Image of Wellsfield Fishery top fly pond.

Wellsfield Trout fishery

Wellsfield Farm offers much more than fishing, it also has Holiday Cottages, Health Club, Equestrian Centre and Coffee Shop. On arrival you pass through the stabling  area, drivers should slow down and take care not to spook the horses. The fishery car park has ample parking and is a 30sec walk from the fishery cabin. On arrival at the fishing cabin I done my usual and made a beeline for the  flies  as I only have about 350 or so in my various boxes and as we all know the killer fly is not there, well it is now, permit purchased, flies purchased, advice taken from the fishery manager, bladder emptied its time to fish.

A 2 minute walk takes me to the top fly pond. There is only one angler fishing here and he is on the left hand bank. Standing at the bottom bank I spot a hatch of brown and yellow may flies, frantically searching my fly box for a yellow owl and guess what? the killer fly’s still not there, so I opt for a long shank pheasant tail nymph on the point and a size 14 claret hopper on the dropper, another tip is don’t forget to de grease your leader.

There’s a gentle breeze, an overcast sky and a fish rising 20 yards or so away, its all looking good. If a fish is rising in the same area, it means it is feeding confidently, and any fish that is feeding confidently is a fish that can be caught. Rather than try a full length cast  I steel a few extra yards by carefully moving along the bank towards the fish, unfortunately the fish had other ideas and had moved nearer to me .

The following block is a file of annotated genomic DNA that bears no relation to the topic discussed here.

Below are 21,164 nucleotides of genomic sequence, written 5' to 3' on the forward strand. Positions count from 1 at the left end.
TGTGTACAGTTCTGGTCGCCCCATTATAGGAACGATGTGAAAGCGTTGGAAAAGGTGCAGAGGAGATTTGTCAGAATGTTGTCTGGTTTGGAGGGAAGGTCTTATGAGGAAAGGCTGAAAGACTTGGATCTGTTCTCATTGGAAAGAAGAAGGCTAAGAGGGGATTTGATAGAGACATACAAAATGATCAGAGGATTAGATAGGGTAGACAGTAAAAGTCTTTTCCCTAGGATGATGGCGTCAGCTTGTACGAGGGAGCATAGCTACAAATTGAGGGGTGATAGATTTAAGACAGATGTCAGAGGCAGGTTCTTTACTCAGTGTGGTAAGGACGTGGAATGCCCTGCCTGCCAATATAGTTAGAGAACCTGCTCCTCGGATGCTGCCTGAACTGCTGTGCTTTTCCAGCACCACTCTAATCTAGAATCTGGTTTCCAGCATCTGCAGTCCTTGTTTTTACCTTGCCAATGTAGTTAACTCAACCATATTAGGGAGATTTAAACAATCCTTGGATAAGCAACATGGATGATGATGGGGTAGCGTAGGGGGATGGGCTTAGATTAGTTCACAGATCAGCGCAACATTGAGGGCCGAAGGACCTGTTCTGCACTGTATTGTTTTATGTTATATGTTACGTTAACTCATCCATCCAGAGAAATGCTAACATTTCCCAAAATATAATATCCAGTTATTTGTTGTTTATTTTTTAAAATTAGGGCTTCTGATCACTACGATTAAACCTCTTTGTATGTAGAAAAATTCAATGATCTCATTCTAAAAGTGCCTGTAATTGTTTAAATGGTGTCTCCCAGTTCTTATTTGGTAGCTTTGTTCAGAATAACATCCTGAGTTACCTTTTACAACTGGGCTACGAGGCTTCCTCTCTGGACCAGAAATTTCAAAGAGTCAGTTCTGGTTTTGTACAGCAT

I find with rainbows you are better to aim 5-10 feet away from the rise, so I take a few steps back from the waters edge and wait on it rising again,  fortunately I don’t have long to wait, a gentle cast to the left of it and a few tweaks of the line, nothing. Rainbows generally feed within a 20 foot or so radius if there is a hatch on, so I continue to cover the area and the fish moves another couple of times but shows no interest, I change flies this time trying a Cul-de-Canard on the dropper and a Hares Ear on the point, still no joy, well so much for that theory.

I move further up the bank and give the flies another half hour or so, still no joy. While scanning the water I notice the guy on the other bank is into a fish, once he has landed it I ask him what it took,  time to change flies again. So it’s on with a small green damsel on the point, as it’s just proved itself, and a red diawl bach variant on the dropper, and a hole new batch of confidence. Within 10 minutes I feel my line go solid and the fish begins to take line, this feels like a good fish but there’s something strange about the way its fighting, when I eventually get the fish under control and near the bank I discover my first ever double hook up with Rainbows, I have had this plenty of times with the small wild brown trout on the Isle of Jura and even a brace of sea trout on the river Laggen on Islay, but never with Rainbows.  I play them for a few more minutes to make sure there tired out and net the one on the dropper. I quickly dispatch it in the net and unhook it while gently holding a strain on the nylon, during the time it takes to take care of the first fish, the second  fish has recovered enough to try and make a run for it, so I let go the nylon and grab my rod again and after another short fight I manage to get the second fish to the net. Within 20 minuets I am into another rainbow of about 2.5 lb.